By Charles Abbott and Jane Chung
WASHINGTON, SEOUL (Reuters) - The United States has expanded its search team in Oregon as it hunts for the source of unapproved genetically modified wheat found growing wild on a farm there in April.
An Agriculture Department spokesman told Reuters on Monday that a team of 15 is now collecting evidence and information, versus nine investigators on the ground last week. He said there are "no indications that there is any GE (genetically engineered) wheat in commerce."
Preliminary tests on U.S. wheat and wheat flour imports by South Korea did not detect any GE wheat; final results were expected on Wednesday. The country's Ministry of Food and Drugs said it planned to test all U.S. shipments.
Asian and European buyers have backed away from U.S. wheat following Wednesday's announcement of the discovery of the unapproved wheat. The USDA said the wheat was an experimental strain developed by Monsanto Co more than a decade ago.
U.S. wheat exports, forecast this year at about $9 billion, could be at risk if unapproved wheat is found to be more widespread than the few plants in Oregon.
A European Union health official said it could be two weeks before a validated method of testing for GE wheat is available. Monsanto gave a testing method to the EU Joint Research Center over the weekend. The EU has said it would test incoming shipments and reject any with GE wheat.
The unapproved wheat was found sprouting in April on an 80-acre field in northeast Oregon, a lightly populated region with a semi-arid climate of cool winters and hot summers. Annual precipitation is around 13 inches.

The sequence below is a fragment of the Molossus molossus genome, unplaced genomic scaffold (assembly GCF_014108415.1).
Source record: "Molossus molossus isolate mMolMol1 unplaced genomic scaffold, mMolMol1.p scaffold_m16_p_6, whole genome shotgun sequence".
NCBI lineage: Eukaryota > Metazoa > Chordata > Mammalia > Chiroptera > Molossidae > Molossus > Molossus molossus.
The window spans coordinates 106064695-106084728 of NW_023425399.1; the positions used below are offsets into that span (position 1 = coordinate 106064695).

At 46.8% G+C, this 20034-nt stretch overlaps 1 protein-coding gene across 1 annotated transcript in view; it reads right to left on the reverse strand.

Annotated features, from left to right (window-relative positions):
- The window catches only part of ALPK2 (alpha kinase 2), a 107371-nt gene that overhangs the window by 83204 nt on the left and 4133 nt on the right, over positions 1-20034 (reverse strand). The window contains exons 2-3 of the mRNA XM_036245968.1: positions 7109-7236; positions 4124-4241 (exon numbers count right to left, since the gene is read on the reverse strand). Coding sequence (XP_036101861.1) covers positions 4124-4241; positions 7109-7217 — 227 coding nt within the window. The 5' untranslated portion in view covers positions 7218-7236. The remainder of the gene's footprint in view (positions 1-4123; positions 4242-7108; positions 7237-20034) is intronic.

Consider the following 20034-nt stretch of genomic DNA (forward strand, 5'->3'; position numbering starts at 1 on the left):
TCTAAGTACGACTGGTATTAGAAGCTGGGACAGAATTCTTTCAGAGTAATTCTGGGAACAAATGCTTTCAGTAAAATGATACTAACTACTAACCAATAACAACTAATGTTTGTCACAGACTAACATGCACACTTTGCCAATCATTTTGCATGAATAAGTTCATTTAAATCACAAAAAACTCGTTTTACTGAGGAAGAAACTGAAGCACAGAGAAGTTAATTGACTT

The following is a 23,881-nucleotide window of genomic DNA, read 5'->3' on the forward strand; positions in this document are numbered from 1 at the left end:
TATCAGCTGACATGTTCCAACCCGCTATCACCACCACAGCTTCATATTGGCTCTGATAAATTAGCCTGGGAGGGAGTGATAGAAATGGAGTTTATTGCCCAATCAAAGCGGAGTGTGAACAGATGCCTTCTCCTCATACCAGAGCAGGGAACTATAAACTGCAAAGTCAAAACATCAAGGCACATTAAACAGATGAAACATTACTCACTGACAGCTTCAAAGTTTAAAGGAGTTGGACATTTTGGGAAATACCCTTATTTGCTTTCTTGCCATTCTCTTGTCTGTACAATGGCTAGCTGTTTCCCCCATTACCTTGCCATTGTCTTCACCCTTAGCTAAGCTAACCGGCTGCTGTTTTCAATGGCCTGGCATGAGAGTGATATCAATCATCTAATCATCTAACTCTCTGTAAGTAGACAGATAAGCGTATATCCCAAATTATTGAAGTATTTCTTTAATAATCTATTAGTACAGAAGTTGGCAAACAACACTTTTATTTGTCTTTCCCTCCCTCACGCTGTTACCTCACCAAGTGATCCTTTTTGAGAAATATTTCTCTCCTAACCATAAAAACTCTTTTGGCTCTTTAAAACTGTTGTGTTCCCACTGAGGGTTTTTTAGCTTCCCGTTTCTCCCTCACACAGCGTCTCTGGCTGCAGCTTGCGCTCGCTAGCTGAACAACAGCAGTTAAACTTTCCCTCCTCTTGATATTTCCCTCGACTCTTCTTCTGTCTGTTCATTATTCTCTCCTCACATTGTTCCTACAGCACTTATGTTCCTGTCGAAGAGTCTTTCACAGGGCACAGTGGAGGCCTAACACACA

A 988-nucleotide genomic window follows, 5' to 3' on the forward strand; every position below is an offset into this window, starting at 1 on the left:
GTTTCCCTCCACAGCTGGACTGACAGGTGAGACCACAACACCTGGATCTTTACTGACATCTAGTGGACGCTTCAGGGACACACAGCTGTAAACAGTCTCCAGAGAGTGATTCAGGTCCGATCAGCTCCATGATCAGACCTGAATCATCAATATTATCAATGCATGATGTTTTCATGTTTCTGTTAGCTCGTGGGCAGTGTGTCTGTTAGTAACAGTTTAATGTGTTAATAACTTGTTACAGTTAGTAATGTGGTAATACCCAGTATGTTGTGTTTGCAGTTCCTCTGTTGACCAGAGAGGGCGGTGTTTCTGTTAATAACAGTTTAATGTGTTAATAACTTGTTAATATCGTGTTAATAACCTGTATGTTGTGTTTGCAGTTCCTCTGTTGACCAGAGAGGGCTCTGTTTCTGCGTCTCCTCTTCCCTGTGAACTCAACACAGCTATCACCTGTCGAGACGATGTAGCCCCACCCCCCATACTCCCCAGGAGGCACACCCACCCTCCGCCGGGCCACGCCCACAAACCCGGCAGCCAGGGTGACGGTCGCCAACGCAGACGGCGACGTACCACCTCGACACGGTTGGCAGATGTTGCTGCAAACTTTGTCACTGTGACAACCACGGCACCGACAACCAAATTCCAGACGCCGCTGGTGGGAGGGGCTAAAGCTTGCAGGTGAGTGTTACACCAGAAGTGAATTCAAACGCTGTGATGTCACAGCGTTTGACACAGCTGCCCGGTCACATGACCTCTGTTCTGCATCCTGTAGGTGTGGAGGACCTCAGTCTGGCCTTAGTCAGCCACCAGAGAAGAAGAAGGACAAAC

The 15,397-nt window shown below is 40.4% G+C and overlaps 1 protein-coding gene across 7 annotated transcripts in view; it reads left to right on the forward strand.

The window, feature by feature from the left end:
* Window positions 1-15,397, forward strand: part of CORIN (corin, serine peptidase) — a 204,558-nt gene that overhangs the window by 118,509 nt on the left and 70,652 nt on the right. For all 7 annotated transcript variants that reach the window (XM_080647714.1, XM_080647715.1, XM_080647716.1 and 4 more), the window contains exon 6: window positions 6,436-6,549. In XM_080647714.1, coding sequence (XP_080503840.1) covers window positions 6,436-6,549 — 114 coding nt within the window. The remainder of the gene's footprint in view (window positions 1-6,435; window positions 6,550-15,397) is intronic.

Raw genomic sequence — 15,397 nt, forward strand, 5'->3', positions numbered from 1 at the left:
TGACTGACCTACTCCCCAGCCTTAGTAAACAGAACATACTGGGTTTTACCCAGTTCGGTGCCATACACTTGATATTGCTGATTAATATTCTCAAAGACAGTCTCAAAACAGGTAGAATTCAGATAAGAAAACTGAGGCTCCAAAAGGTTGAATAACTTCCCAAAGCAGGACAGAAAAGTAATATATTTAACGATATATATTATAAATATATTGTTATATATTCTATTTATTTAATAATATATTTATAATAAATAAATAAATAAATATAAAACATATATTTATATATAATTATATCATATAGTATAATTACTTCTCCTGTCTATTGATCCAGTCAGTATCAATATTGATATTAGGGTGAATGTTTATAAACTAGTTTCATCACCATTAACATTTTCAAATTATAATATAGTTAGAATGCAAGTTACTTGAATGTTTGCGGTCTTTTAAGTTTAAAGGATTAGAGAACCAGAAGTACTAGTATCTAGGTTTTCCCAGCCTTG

"We continue to be focused in Oregon," said USDA spokesman Ed Curlett, with 15 employees from a biotechnology investigative and enforcement unit in the state.
Oregon produces predominantly winter wheat and smaller amounts of spring wheat. The GE strain was discovered as unwanted "volunteer" seedlings that unexpectedly survived spraying by the weed killer glyphosate in a winter wheat field that was held fallow this year.
Monsanto developed GE spring wheat to tolerate the widely used weed killer, often sold under the brand name Roundup Ready, but stopped work in the face of worldwide opposition to GE wheat. The last U.S. field trial was in 2005.
Curlett said the USDA was testing to determine if the volunteer wheat was a winter or spring variety. The USDA used an array of tests, including genome testing, to identify the wheat as containing Monsanto's genetic alteration, known as MON71800.
USDA's announcement on Wednesday, after sophisticated tests to identify the wheat strain, prompted Japan to shun wheat from the Pacific Northwest at its weekly tender on Thursday, while some Asian countries ramped up inspections and the European Union said it would step up testing.
"Although our preliminary test result shows no genetically modified wheat was found, we are aiming to test all samples of wheat and flour imported from the U.S.," said an official at Korea's Ministry of Food and Drugs.
South Korea - which last year sourced roughly half of its total wheat imports of 5 million metric tons from the United States - has also raised quarantine measures on U.S. feed wheat.
The United States has for several years embraced genetically modified crops such as soybeans and cotton. However, GM (genetically modified) wheat has never been approved in the United States or anywhere else.
(Reporting by Charles Abbott in Washington, Jane Chung; in Seoul and Charlie Dunmore in Brussels; Editing by Ros Krasny and Carol Bishopric)